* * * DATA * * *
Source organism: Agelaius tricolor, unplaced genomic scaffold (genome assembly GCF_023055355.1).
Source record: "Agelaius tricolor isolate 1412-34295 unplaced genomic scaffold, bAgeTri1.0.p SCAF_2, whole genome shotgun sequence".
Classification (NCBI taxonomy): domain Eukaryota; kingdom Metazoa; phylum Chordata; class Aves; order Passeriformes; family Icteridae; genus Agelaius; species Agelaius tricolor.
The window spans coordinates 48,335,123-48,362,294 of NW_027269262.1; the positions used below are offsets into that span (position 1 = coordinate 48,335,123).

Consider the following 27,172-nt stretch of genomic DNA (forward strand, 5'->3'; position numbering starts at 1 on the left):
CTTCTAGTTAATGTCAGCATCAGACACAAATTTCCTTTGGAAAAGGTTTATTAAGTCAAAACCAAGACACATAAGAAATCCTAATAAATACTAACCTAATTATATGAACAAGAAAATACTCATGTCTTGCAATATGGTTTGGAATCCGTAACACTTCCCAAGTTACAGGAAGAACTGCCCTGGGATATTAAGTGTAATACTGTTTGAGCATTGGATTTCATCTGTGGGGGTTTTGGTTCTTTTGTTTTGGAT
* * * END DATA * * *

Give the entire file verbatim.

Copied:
Source organism: Agelaius tricolor, unplaced genomic scaffold (genome assembly GCF_023055355.1).
Source record: "Agelaius tricolor isolate 1412-34295 unplaced genomic scaffold, bAgeTri1.0.p SCAF_2, whole genome shotgun sequence".
Classification (NCBI taxonomy): domain Eukaryota; kingdom Metazoa; phylum Chordata; class Aves; order Passeriformes; family Icteridae; genus Agelaius; species Agelaius tricolor.
The window spans coordinates 48,335,123-48,362,294 of NW_027269262.1; the positions used below are offsets into that span (position 1 = coordinate 48,335,123).

Consider the following 27,172-nt stretch of genomic DNA (forward strand, 5'->3'; position numbering starts at 1 on the left):
CTTCTAGTTAATGTCAGCATCAGACACAAATTTCCTTTGGAAAAGGTTTATTAAGTCAAAACCAAGACACATAAGAAATCCTAATAAATACTAACCTAATTATATGAACAAGAAAATACTCATGTCTTGCAATATGGTTTGGAATCCGTAACACTTCCCAAGTTACAGGAAGAACTGCCCTGGGATATTAAGTGTAATACTGTTTGAGCATTGGATTTCATCTGTGGGGGTTTTGGTTCTTTTGTTTTGGAT